April 17, 2009

KWWN 1100, Las Vegas, Nevada

In most of America's large cities, the AM dial is full to capacity, and then some. Want to put a new signal on the air in Boston, or New York, or even Omaha or Tulsa? Good luck with that.

But Las Vegas is different. The city didn't have any radio stations at all until 1940, and even though the AM dial filled up rapidly during Sin City's boom years from the fifties through the seventies, the subsequent breakdown of the clear channels - coupled with the city's relatively isolated location 300 miles or so from any other markets of significant size, over sandy terrain with lousy ground conductivity - meant that frequencies continued to be available for new Vegas AMs all the way up to, well, now.

Just since we started attending the NAB Show in 2001, the Vegas AM dial has sprouted no fewer than three new AM signals; four if you count a construction permit on 620 that expired officially "unbuilt," though it had in fact been on the air, briefly, from a temporary facility that the FCC determined didn't meet the parameters of the CP. There's a granted CP for another frequency, and a pile of pending applications for at least four others, which would make for a crowded market if they all see air.

Over the course of two NAB visits, in 2007 and 2008, we had the great good fortune to be able to follow the construction of one of those new AMs - and as we head to NAB 2009 this week, we're delighted to get to share it with you.

This is "ESPN 1100," KWWN Las Vegas, first applied for in 2003 and granted in April 2005. It's part of the ever-growing Lotus Broadcasting family in Las Vegas, co-owned with two of the city's oldest stations, KENO (1460) and KBAD (920), as well as three FMs.

Our 2007 visit to the site, on Martin Luther King Boulevard in an industrial section of North Las Vegas, found chief engineer Bill Croghan right in the midst of construction. The site had been cleared and graded, the concrete-block transmitter building had just gotten a roof (but was still lacking doors), the tower bases had been poured, the trenches had been dug for transmission lines, and the used tower segments had just been delivered and were in the process of being painted.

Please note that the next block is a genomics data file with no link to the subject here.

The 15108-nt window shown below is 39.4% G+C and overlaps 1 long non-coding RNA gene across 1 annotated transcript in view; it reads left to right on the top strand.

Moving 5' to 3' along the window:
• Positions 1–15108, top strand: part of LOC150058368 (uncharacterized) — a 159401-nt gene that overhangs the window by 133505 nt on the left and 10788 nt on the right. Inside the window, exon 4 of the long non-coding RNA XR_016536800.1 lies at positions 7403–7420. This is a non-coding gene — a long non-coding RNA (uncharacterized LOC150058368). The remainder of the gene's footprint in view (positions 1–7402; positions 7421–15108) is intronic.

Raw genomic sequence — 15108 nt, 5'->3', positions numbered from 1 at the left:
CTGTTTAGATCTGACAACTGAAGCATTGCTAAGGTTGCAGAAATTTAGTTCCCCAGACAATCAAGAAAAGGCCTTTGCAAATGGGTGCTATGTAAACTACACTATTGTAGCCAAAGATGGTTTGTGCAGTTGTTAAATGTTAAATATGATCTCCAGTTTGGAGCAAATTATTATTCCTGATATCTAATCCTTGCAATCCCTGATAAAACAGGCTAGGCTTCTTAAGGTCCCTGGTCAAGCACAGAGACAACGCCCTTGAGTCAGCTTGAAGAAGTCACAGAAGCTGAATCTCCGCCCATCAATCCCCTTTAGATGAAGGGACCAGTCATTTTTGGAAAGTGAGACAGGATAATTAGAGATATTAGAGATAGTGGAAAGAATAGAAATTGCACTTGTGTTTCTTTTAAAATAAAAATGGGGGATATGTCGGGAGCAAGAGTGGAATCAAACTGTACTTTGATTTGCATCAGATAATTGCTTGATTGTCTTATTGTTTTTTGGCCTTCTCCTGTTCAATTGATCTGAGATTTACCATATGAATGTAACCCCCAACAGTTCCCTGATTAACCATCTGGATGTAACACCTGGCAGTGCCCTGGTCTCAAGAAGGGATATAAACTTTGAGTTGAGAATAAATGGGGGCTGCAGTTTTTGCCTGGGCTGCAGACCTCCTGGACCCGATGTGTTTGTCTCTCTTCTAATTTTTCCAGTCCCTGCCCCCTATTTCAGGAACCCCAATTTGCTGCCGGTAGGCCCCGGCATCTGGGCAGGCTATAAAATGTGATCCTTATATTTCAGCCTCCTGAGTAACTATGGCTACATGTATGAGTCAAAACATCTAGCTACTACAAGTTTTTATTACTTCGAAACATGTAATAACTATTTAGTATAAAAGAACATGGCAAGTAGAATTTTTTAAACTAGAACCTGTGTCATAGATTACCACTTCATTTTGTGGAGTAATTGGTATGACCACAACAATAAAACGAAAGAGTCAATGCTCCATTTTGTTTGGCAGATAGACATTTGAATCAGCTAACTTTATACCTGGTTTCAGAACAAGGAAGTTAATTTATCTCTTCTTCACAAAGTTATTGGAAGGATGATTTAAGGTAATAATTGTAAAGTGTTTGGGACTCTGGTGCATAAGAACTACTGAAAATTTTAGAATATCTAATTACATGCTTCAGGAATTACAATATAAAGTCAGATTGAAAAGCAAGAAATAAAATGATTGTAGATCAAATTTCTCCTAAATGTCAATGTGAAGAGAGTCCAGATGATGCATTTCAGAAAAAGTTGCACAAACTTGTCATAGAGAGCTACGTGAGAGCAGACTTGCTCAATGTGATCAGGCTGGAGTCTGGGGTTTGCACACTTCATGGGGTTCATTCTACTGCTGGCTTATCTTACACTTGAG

By the time we returned a year later, what greeted us was a fully-functional transmitter site (though not quite a licensed one; the license to cover wouldn't be granted for another month, coming through at last on May 8, 2008.)

KWWN uses four 211' guyed towers, cranking out 20 kW by day from two of them and 2 kW at night from all four. By day, the signal fills a big void on 1100 surrounded by co-channel stations in Bakersfield, Grand Junction and Phoenix; at night, the signal is a north-south figure 8 with a deep notch protecting co-channel WTAM in Cleveland.

Building a new site in an urban area presented some interesting challenges for Bill. The city mandated a gated concrete-block wall around the entire property, not to mention a wide paved roadway into the facility and a sizable parking lot for the building.

The building itself is of some interest: it was built much larger than you'd expect for a new AM, in part to provide Lotus with some much-needed storage. A third of the building is used by the promotions and business departments for off-site storage, another third is a big garage for storing promo vehicles and the snowcat that's used in the winter to get up to Bill's FMs atop Mount Potosi, and even the middle third, where the Nautel XR25 transmitter, J1000 backup transmitter and Kintronics phasor are located, has plenty of expansion space (as well as nice-looking woodgrain linoleum flooring.)

Why the extra room? At one point, Lotus contemplated moving its other AMs, now diplexed at a separate three-tower site a couple of miles away, to this location. As it turned out, the only thing that moved was the ESPN format: while 1100 signed on in late 2007 with ESPN Deportes Spanish-language sports, Lotus did a three-way shuffle in early 2008 that moved ESPN from KBAD 920 to KWWN 1100, Fox Sports from KENO 1460 to KBAD, and ESPN Deportes from KWWN to KENO.

One more note before we move on: if you're reading this during NAB, and you decide to make the drive up MLK Boulevard to take a peek at this new site, you might think you're approaching a five-tower site, not four. What looks from a distance like the fifth KWWN tower is actually a slightly older site right next door, bordering the KWWN site on the south. That single 253' tower went up in 2003 for KSHP (1400 North Las Vegas), which moved from another tower that still stands east of MLK, and later became the diplexed home of KDOX (1280 Henderson), which had been operating from a site down in Henderson. Yes, there's plenty of detuning going on at both sites!

Thanks to Bill Croghan for the tours!